Preheat the oven to 350 degrees. Coat the bottom of a baking dish with a little olive oil. Place the fish in the dish, skin side down, and spoon the sauce over the fish, making sure to cover it completely. Bake for about 20 minutes or until the fish flakes and is done.

Serve with Italian bread for sopping up the sauce, if desired.

Fish Friday: The fish, the whole fish and nothing but the fish

Decades ago, my husband purchased a whole smoked whitefish for breakfast. It was the first time I’d seen an entire fish in such close proximity, and first thing in the morning, too.

So I understand those with Fear of Fish, and even some experienced cooks, who shy away from cooking an entire fish. I had never cooked a whole fish until I was working on “Carolina Catch: Cooking North Carolina Fish and Shellfish from Mountains to Coast.” I knew I had to include something on cooking whole fish, and many people – from chefs to adventurous friends – had told me that it was easy and I’d love the results. Also, Thai and other Asian cuisines routinely cook whole fish in various ways, so it’s an important skill for exploring those styles of cooking.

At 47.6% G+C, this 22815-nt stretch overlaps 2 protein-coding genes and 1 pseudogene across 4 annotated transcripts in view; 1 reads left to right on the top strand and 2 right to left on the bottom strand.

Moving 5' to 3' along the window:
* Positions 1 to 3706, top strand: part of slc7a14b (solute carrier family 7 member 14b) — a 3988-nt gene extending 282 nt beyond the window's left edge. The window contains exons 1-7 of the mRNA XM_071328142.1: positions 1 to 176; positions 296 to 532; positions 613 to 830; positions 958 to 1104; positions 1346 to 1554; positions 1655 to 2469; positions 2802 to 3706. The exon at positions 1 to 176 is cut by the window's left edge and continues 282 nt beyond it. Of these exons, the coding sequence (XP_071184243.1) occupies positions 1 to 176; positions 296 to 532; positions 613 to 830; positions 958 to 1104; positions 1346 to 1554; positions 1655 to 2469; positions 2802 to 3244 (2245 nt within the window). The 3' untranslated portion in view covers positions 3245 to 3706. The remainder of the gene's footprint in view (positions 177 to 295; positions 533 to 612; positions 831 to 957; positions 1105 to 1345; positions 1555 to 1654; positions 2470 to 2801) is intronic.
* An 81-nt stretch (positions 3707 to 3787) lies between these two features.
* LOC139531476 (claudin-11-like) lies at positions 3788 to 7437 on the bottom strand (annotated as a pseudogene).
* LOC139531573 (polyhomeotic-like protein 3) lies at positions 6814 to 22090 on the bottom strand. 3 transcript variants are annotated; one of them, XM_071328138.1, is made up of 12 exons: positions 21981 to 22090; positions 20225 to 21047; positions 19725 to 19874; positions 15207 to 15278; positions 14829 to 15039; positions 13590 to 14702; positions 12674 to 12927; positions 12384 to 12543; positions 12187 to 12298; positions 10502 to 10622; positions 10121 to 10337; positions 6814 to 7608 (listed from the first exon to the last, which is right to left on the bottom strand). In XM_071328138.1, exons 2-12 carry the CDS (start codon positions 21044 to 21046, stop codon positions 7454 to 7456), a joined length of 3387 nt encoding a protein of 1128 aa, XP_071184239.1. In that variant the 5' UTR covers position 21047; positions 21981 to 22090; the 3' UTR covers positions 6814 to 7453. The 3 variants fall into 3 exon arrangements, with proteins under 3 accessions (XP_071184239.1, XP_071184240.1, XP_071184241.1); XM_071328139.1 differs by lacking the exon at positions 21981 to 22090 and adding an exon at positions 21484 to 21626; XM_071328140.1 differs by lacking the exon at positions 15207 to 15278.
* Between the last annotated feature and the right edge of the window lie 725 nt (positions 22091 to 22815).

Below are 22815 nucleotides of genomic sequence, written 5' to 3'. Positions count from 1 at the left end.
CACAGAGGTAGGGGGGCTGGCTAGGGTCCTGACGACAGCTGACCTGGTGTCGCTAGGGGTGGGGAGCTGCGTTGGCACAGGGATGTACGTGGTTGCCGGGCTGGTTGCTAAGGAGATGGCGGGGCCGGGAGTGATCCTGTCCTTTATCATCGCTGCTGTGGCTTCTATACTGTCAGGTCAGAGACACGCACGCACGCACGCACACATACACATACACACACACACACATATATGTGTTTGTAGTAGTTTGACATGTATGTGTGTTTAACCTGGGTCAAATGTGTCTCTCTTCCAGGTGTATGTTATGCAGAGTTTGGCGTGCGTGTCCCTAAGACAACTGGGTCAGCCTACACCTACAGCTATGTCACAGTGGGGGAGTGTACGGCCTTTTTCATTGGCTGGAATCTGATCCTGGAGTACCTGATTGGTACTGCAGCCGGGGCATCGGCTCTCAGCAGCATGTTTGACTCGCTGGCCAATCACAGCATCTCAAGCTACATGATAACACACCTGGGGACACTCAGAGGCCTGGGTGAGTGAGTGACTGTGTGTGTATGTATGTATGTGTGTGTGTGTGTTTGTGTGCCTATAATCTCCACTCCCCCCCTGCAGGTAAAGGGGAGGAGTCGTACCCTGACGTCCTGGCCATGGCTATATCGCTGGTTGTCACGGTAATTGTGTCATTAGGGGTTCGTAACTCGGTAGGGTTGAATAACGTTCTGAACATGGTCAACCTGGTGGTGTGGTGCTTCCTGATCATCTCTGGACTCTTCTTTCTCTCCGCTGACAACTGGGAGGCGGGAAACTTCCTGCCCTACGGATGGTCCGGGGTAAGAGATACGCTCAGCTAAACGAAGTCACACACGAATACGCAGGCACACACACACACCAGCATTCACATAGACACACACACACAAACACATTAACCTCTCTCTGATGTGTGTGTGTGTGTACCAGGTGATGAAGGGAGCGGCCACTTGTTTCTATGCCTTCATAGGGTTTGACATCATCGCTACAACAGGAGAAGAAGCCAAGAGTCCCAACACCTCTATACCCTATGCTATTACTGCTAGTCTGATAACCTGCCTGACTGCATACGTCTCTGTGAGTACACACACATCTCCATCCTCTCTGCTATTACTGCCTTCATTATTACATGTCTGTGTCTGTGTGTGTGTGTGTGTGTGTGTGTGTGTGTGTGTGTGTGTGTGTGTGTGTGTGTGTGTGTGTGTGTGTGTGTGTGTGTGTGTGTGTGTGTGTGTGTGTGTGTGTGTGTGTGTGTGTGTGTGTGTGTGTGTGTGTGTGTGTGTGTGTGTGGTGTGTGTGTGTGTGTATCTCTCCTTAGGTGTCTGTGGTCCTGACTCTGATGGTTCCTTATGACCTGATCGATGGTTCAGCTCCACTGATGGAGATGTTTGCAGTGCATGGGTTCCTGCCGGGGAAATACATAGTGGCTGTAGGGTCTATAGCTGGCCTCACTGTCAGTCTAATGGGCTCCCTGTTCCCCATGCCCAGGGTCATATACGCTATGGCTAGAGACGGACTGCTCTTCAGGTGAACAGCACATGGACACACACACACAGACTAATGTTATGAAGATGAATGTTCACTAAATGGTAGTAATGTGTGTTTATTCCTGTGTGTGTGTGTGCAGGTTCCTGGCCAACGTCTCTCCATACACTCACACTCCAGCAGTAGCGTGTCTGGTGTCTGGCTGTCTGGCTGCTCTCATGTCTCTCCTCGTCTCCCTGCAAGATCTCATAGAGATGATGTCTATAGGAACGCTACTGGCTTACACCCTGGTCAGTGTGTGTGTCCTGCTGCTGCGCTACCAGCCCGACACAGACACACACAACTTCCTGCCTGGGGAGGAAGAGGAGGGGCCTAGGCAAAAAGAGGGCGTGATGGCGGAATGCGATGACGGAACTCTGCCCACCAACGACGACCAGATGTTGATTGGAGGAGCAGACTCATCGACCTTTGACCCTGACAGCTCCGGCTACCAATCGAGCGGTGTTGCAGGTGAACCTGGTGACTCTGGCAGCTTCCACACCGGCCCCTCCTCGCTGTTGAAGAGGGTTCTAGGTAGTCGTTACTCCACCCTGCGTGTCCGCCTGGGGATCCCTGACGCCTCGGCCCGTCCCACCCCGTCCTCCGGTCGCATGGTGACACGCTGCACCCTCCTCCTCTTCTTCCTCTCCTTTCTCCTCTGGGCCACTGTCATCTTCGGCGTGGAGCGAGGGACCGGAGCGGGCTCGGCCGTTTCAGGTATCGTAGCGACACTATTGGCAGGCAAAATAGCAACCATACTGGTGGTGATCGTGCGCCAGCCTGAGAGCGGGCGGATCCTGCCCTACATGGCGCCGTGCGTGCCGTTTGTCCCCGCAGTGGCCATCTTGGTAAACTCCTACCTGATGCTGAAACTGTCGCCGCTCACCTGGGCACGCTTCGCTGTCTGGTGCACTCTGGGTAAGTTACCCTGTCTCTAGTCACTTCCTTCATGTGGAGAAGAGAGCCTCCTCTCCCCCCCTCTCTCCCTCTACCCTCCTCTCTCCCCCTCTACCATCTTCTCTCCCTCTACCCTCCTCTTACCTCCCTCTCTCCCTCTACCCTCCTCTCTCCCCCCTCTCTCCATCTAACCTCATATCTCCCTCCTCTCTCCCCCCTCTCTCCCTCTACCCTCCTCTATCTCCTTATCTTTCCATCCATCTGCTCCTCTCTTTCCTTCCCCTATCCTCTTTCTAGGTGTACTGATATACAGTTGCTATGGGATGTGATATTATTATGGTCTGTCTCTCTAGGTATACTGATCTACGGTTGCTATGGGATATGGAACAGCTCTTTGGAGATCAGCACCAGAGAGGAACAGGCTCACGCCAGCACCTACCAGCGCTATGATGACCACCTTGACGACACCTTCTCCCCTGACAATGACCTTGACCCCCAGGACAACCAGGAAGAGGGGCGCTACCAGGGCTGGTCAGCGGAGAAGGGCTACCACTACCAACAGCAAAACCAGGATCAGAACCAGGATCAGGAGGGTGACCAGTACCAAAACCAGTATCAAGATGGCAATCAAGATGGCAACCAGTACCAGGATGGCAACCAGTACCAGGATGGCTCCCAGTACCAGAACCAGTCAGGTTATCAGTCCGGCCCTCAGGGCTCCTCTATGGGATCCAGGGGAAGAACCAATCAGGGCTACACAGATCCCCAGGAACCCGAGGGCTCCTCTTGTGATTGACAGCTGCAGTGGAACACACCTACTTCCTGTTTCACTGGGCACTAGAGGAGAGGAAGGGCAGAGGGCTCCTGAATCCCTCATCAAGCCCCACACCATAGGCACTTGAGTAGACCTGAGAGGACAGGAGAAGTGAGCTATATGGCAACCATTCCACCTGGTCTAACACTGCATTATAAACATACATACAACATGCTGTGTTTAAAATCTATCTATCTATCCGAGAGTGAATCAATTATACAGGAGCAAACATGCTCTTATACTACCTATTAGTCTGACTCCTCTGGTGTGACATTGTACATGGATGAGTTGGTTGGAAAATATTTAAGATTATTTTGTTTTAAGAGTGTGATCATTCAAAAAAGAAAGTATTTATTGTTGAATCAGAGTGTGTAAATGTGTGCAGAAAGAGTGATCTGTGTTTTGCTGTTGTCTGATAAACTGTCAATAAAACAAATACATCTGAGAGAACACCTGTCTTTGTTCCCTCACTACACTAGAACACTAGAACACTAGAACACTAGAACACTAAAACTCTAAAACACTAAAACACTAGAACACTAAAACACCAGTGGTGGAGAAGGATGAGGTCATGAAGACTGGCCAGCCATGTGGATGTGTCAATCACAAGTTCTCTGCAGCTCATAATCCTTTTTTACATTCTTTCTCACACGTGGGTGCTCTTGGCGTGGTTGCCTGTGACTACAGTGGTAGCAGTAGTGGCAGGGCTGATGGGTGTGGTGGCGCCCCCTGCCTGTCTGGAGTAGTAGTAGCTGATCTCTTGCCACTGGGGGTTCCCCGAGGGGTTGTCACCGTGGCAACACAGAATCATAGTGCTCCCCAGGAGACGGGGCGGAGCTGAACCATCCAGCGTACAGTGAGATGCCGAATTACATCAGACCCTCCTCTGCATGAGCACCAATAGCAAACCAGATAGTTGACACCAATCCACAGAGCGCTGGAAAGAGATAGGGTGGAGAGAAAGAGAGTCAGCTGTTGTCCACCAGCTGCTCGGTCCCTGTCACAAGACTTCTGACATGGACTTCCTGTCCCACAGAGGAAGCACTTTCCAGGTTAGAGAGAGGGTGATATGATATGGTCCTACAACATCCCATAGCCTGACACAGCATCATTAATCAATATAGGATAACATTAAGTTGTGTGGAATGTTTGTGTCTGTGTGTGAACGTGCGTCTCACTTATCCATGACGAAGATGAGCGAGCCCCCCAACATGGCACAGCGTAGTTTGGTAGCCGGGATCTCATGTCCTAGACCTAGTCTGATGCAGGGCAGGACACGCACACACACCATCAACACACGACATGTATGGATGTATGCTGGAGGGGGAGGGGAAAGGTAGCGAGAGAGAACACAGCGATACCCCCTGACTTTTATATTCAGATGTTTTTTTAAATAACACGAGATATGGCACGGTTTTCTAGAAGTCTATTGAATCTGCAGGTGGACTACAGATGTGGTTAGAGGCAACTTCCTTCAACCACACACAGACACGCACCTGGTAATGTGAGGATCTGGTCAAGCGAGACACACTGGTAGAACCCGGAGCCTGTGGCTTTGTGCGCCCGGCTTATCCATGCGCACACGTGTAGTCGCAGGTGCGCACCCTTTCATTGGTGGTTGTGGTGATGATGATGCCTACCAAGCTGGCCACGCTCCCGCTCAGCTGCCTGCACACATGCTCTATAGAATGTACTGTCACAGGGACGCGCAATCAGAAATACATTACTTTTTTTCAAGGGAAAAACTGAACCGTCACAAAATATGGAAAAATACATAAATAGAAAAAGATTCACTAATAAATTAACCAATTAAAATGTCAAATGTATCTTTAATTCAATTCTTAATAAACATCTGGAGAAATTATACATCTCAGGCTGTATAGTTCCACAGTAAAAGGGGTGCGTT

I did it, and all I have to say is: I shouldn’t have waited so long. Neither should you. It was indeed easy and produced some of the most moist, flavorful fish I’ve ever eaten. I shouldn’t have been surprised, because chefs always say that meat cooked with the bone – bone-in chicken, for example, rather than boneless chicken breast – has much more flavor. And that’s true. Why shouldn’t it be true for fish as well?

Fish markets typically sell cleaned whole fish, which means anything inside that you don’t want has been conveniently removed for your cooking pleasure. Look for whole fish that appear moist, not dried out, and with firm flesh.